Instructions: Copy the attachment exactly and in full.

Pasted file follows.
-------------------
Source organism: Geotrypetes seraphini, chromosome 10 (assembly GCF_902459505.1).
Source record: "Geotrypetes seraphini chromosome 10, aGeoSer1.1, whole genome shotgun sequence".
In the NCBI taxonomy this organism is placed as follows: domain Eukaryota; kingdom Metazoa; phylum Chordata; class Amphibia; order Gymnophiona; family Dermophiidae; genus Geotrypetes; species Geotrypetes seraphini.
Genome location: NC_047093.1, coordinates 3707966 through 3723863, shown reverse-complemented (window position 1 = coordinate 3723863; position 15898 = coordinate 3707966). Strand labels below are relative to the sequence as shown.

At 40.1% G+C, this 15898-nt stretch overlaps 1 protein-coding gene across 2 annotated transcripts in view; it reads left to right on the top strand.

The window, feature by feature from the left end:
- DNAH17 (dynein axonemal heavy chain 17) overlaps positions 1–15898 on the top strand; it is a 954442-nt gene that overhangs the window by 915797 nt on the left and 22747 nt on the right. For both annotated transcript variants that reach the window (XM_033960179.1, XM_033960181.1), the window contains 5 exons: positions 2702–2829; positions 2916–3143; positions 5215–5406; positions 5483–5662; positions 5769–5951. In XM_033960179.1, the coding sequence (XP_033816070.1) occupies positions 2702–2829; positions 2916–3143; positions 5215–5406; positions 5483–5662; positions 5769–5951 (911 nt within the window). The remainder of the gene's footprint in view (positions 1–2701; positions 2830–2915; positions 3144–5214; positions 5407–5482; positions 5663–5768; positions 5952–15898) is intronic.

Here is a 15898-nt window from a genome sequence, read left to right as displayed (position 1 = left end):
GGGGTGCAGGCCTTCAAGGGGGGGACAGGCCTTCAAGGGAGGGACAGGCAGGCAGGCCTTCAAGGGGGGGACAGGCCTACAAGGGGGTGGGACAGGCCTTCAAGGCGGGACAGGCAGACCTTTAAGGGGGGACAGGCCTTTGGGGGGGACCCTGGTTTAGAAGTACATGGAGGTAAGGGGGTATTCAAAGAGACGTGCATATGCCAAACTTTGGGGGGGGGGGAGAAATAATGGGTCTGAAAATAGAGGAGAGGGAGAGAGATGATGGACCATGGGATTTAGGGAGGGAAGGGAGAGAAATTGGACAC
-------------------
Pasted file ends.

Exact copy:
Source organism: Geotrypetes seraphini, chromosome 10 (assembly GCF_902459505.1).
Source record: "Geotrypetes seraphini chromosome 10, aGeoSer1.1, whole genome shotgun sequence".
In the NCBI taxonomy this organism is placed as follows: domain Eukaryota; kingdom Metazoa; phylum Chordata; class Amphibia; order Gymnophiona; family Dermophiidae; genus Geotrypetes; species Geotrypetes seraphini.
Genome location: NC_047093.1, coordinates 3707966 through 3723863, shown reverse-complemented (window position 1 = coordinate 3723863; position 15898 = coordinate 3707966). Strand labels below are relative to the sequence as shown.

At 40.1% G+C, this 15898-nt stretch overlaps 1 protein-coding gene across 2 annotated transcripts in view; it reads left to right on the top strand.

The window, feature by feature from the left end:
- DNAH17 (dynein axonemal heavy chain 17) overlaps positions 1–15898 on the top strand; it is a 954442-nt gene that overhangs the window by 915797 nt on the left and 22747 nt on the right. For both annotated transcript variants that reach the window (XM_033960179.1, XM_033960181.1), the window contains 5 exons: positions 2702–2829; positions 2916–3143; positions 5215–5406; positions 5483–5662; positions 5769–5951. In XM_033960179.1, the coding sequence (XP_033816070.1) occupies positions 2702–2829; positions 2916–3143; positions 5215–5406; positions 5483–5662; positions 5769–5951 (911 nt within the window). The remainder of the gene's footprint in view (positions 1–2701; positions 2830–2915; positions 3144–5214; positions 5407–5482; positions 5663–5768; positions 5952–15898) is intronic.

Here is a 15898-nt window from a genome sequence, read left to right as displayed (position 1 = left end):
GGGGTGCAGGCCTTCAAGGGGGGGACAGGCCTTCAAGGGAGGGACAGGCAGGCAGGCCTTCAAGGGGGGGACAGGCCTACAAGGGGGTGGGACAGGCCTTCAAGGCGGGACAGGCAGACCTTTAAGGGGGGACAGGCCTTTGGGGGGGACCCTGGTTTAGAAGTACATGGAGGTAAGGGGGTATTCAAAGAGACGTGCATATGCCAAACTTTGGGGGGGGGGGAGAAATAATGGGTCTGAAAATAGAGGAGAGGGAGAGAGATGATGGACCATGGGATTTAGGGAGGGAAGGGAGAGAAATTGGACAC